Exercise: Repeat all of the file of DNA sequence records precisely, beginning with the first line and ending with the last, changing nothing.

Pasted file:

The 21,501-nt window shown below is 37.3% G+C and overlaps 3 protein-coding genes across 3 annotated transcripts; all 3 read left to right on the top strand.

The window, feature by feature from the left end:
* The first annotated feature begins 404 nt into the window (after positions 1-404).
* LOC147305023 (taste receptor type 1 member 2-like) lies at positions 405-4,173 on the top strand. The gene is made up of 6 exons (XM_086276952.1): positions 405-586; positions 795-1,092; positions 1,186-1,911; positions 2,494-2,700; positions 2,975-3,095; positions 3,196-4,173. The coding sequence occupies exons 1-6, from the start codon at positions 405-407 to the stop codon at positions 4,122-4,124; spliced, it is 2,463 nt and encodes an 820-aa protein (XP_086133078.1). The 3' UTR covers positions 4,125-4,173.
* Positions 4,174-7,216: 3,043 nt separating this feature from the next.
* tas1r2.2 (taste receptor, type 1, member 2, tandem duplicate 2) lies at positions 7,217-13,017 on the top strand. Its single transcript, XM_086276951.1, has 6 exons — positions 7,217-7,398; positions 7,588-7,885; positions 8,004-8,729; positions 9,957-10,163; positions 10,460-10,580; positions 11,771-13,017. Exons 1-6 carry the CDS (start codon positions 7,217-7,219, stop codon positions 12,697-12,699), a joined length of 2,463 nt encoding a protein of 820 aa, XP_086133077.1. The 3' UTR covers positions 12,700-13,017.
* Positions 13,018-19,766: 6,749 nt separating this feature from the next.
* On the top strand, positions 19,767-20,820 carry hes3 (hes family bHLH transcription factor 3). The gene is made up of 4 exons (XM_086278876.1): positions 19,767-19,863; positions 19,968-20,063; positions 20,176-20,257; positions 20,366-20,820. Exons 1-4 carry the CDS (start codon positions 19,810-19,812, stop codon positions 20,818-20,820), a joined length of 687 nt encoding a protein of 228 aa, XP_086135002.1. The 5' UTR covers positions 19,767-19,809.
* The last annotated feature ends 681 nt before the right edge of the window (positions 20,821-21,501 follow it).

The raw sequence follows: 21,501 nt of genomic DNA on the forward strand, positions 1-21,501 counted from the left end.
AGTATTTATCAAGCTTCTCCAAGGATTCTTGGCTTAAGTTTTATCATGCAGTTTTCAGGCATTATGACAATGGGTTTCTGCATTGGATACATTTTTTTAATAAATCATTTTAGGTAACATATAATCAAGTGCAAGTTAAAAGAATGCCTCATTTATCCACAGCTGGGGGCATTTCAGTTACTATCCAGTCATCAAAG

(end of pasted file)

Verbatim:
The 21,501-nt window shown below is 37.3% G+C and overlaps 3 protein-coding genes across 3 annotated transcripts; all 3 read left to right on the top strand.

The window, feature by feature from the left end:
* The first annotated feature begins 404 nt into the window (after positions 1-404).
* LOC147305023 (taste receptor type 1 member 2-like) lies at positions 405-4,173 on the top strand. The gene is made up of 6 exons (XM_086276952.1): positions 405-586; positions 795-1,092; positions 1,186-1,911; positions 2,494-2,700; positions 2,975-3,095; positions 3,196-4,173. The coding sequence occupies exons 1-6, from the start codon at positions 405-407 to the stop codon at positions 4,122-4,124; spliced, it is 2,463 nt and encodes an 820-aa protein (XP_086133078.1). The 3' UTR covers positions 4,125-4,173.
* Positions 4,174-7,216: 3,043 nt separating this feature from the next.
* tas1r2.2 (taste receptor, type 1, member 2, tandem duplicate 2) lies at positions 7,217-13,017 on the top strand. Its single transcript, XM_086276951.1, has 6 exons — positions 7,217-7,398; positions 7,588-7,885; positions 8,004-8,729; positions 9,957-10,163; positions 10,460-10,580; positions 11,771-13,017. Exons 1-6 carry the CDS (start codon positions 7,217-7,219, stop codon positions 12,697-12,699), a joined length of 2,463 nt encoding a protein of 820 aa, XP_086133077.1. The 3' UTR covers positions 12,700-13,017.
* Positions 13,018-19,766: 6,749 nt separating this feature from the next.
* On the top strand, positions 19,767-20,820 carry hes3 (hes family bHLH transcription factor 3). The gene is made up of 4 exons (XM_086278876.1): positions 19,767-19,863; positions 19,968-20,063; positions 20,176-20,257; positions 20,366-20,820. Exons 1-4 carry the CDS (start codon positions 19,810-19,812, stop codon positions 20,818-20,820), a joined length of 687 nt encoding a protein of 228 aa, XP_086135002.1. The 5' UTR covers positions 19,767-19,809.
* The last annotated feature ends 681 nt before the right edge of the window (positions 20,821-21,501 follow it).

The raw sequence follows: 21,501 nt of genomic DNA on the forward strand, positions 1-21,501 counted from the left end.
AGTATTTATCAAGCTTCTCCAAGGATTCTTGGCTTAAGTTTTATCATGCAGTTTTCAGGCATTATGACAATGGGTTTCTGCATTGGATACATTTTTTTAATAAATCATTTTAGGTAACATATAATCAAGTGCAAGTTAAAAGAATGCCTCATTTATCCACAGCTGGGGGCATTTCAGTTACTATCCAGTCATCAAAG